This Tuesday started like any other Tuesday in Grenada. We woke up, enjoyed a light breakfast and then brewed a pot of coffee to take with us to our upstairs office, where we planned to work for the day. We sat down at the computers and began plugging away. Before long, the sun was creeping into the large screened windows and I was starting to get hot. I took off my shirt to cool down and that’s when Dariece saw it…
A massive rash was covering my entire body. We both knew what this meant instantly. Chikungunya has become somewhat of an epidemic here in Grenada and the rest of the Caribbean. It’s a mosquito-borne illness similar to Dengue Fever and Malaria and the symptoms include an itchy rash, followed by headaches, high fevers, joint pain, nausea, insomnia, vomiting and diarrhea.
The virus enters the bloodstream when a mosquito bites the skin and it attaches itself to the white blood cells, then multiplies as it moves through the body. It attacks and infects the epithelial and endothelial cells, primary fibroblasts and monocyte-derived macrophages which causes the immense pain and swelling in the joints, knuckles and connective tissues.
This is not something I was looking forward to enduring, but Dariece doesn’t have a licence to drive in Grenada so we both knew that if we didn’t go get the medication right away, we’d be stranded at home without the drugs we needed to fight off this terrible virus.
So, we hopped in the truck and headed straight for the nearest hospital. We were in to see a doctor within a half an hour. He took one look at the rash and told me that I had Chikungunya and that all I could do is take antihistamine for the rash, and paracetamol and ibuprofen for the immense joint pain and headaches that were sure to follow. He smiled and told me I wasn’t alone. It was only noon and I was already his 25th case of the day!
We headed back home, ready for the onslaught that was on its way. It was a weird feeling because up until that point the only symptom I had was the rash. No fever, no headaches, no joint pain… but that was all going to change soon.
I fell asleep and woke up a couple of hours later. My joints were beginning to ache and I was running a fever of almost 40°C (104°F). I was thankful for Dariece’s health because she was taking good care of me… until I noticed a rash all over her body. Chikungunya isn’t contagious but it is likely that we were both bitten by the same infected mosquito. Looks like we were going to have to face this one together!
The sickness hit us both hard and by the middle of the night we were both fighting off terrible fevers. But by far the worst part of this sickness is the joint pain. I say is and not was because I sit here writing this post, over a week after contracting the virus, and my limbs and joints are still stiff and sore.
That first night was the worst. We both fought our fevers continuously, taking our pills like clockwork to try to limit the swelling, pain, and high temperatures. The joint cramps intensified and it felt like the slightest bend would cause the cartilage to crack. If I bent my elbow for just a minute and then straightened it out, it felt as though I had slept on it for an hour, so stiff was the joint. My knuckles were so tender that it felt as though I’d been clenching my fists for days on end, and my knees felt like they’d been bent backwards.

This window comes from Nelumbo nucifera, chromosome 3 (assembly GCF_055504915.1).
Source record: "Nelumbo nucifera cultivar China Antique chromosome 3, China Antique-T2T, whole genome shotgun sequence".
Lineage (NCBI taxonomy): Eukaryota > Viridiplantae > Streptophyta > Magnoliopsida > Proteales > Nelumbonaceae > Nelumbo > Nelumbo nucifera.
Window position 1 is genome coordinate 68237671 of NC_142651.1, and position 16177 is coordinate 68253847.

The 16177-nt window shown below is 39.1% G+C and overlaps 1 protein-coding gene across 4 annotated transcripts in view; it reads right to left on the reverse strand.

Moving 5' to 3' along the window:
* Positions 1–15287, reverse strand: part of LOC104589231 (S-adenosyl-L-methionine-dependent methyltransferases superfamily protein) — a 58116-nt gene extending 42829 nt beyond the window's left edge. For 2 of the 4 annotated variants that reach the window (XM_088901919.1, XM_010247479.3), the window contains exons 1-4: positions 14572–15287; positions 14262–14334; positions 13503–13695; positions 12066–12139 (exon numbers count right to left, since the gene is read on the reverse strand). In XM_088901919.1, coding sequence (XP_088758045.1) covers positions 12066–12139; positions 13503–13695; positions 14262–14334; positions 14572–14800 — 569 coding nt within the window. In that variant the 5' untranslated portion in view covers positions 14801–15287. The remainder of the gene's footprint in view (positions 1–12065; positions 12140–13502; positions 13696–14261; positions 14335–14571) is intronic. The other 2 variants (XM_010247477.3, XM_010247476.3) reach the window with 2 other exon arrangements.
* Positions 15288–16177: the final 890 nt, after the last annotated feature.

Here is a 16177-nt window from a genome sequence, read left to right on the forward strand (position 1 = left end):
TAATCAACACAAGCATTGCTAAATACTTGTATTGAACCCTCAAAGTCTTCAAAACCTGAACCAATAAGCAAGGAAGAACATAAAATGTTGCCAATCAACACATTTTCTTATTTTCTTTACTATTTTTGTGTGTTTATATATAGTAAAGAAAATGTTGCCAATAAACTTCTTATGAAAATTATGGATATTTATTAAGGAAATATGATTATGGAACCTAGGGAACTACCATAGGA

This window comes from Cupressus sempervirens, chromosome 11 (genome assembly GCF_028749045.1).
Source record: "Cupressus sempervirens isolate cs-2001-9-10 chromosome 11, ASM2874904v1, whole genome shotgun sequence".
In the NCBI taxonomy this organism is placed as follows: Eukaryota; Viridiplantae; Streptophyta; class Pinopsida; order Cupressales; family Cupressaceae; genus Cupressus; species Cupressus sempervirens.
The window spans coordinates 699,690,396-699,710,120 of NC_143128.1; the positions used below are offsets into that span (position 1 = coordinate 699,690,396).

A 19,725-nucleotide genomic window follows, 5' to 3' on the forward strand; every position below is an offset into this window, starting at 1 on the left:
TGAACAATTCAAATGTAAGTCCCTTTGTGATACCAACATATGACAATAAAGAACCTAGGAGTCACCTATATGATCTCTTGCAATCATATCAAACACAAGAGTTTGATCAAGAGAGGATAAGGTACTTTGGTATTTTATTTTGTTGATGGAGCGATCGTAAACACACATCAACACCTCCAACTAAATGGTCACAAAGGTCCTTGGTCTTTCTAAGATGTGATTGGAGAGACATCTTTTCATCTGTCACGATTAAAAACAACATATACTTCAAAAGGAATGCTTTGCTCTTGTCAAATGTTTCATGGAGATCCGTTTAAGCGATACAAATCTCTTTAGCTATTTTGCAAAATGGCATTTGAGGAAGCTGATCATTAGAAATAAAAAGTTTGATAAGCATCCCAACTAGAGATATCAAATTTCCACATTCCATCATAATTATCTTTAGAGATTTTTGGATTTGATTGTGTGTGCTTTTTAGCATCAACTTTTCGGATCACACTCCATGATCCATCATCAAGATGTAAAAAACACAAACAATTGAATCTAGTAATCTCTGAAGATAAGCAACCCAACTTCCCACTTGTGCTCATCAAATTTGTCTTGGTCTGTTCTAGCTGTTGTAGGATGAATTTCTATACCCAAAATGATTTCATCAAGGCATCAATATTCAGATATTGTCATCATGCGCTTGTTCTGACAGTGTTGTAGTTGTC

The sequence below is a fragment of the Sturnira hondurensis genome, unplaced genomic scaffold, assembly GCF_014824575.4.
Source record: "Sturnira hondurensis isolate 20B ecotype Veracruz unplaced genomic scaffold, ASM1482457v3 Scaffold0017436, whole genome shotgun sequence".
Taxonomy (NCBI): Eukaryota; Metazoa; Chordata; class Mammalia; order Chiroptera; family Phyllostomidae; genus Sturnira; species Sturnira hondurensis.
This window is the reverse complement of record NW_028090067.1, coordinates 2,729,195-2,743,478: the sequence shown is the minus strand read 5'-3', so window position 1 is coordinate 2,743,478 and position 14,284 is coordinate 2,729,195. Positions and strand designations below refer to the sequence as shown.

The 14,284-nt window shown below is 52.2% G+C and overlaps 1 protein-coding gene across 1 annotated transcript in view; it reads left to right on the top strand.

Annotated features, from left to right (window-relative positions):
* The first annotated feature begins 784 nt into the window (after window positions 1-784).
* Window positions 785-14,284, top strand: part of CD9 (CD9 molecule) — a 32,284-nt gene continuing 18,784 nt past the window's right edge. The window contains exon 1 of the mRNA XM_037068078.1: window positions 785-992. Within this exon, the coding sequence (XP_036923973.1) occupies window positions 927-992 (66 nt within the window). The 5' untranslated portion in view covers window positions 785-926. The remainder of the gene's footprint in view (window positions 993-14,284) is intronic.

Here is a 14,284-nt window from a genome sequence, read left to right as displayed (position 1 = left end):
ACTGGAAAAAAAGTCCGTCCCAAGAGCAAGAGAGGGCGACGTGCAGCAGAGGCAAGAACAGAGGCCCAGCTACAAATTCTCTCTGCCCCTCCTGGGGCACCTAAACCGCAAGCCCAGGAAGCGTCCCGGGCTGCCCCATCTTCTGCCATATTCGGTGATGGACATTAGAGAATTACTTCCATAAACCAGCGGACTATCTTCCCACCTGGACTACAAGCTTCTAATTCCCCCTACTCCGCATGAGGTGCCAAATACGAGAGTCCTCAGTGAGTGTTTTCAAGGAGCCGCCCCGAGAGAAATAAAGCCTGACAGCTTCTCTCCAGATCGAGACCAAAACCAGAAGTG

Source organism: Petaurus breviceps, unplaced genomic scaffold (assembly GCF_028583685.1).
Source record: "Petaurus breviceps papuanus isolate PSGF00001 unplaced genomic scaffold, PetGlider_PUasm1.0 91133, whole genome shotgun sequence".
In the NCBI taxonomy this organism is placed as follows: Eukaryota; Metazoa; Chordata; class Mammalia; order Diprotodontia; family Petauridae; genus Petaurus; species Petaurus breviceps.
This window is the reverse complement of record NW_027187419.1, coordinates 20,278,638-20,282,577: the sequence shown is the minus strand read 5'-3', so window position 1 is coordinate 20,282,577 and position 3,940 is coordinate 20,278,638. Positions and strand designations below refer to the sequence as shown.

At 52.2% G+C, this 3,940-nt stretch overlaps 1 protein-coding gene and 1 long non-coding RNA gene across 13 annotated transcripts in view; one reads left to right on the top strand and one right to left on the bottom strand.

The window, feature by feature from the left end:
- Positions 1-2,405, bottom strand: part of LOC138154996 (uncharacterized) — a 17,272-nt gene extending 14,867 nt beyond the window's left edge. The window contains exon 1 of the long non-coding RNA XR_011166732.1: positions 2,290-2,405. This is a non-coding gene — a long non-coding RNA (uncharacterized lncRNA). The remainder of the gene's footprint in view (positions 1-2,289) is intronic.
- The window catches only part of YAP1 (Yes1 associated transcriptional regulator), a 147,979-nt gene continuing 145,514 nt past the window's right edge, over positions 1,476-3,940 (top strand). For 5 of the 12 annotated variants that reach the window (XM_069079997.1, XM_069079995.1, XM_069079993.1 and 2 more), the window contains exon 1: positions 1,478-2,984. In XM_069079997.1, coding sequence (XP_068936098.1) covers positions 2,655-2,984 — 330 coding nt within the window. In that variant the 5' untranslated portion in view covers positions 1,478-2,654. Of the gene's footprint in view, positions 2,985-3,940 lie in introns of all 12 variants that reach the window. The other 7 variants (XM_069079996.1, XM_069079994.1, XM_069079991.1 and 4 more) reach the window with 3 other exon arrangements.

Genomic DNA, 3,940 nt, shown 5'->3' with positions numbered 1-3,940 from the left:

The fevers abruptly subsided after 48 hours and all that remained was the brutal rash, headaches and the discomfort of the joints. The aching limbs hadn’t gotten at all better after 5 days and the rash seemed to be getting worst, the constant itch making it almost impossible to rest at night.
Another symptom of the illness is insomnia and Dariece and I both experienced entire nights without any sleep. Most of our tossing and turning was probably a direct result of the horrible and ongoing symptoms. We did everything we could to fight off the pain. We forced back the brutally bitter local remedies of papaya and soursop leaves and lemon grass tea, but nothing seemed to ease our ailments.
Today, more than 8 days after first seeing those awful rashes, we’re still feeling the pain in our joints, enduring the itch from our skin legions and don’t have much energy.
So far we consider ourselves lucky. Many people have complained of joint pain so bad that they cry out in agony as their elbows, knees and ankles swell to twice their normal size. Some people have had fevers of over 41°C, while others have even died from the virus. Our joint pain, while still prevalent, is definitely subsiding now, but other patients have complained of the aches and swelling carrying on for months or even years! One of our readers sent us some helpful tips on kicking the virus, and she had it far worse than us… just read her account here!
Let’s just hope that doesn’t happen to us!
While this was a nasty virus and I wouldn’t wish it on my worst enemy, we’re happy that we didn’t have it as bad as so many other suffering people in Africa, Asia and the Caribbean. Perhaps our previous sicknesses have helped to prepare our bodies for the sudden onslaught of an unwanted viral intruder. Whatever the case may be, we’re both very happy to be on the mend and we hope to be back up and out of this damn bed soon!
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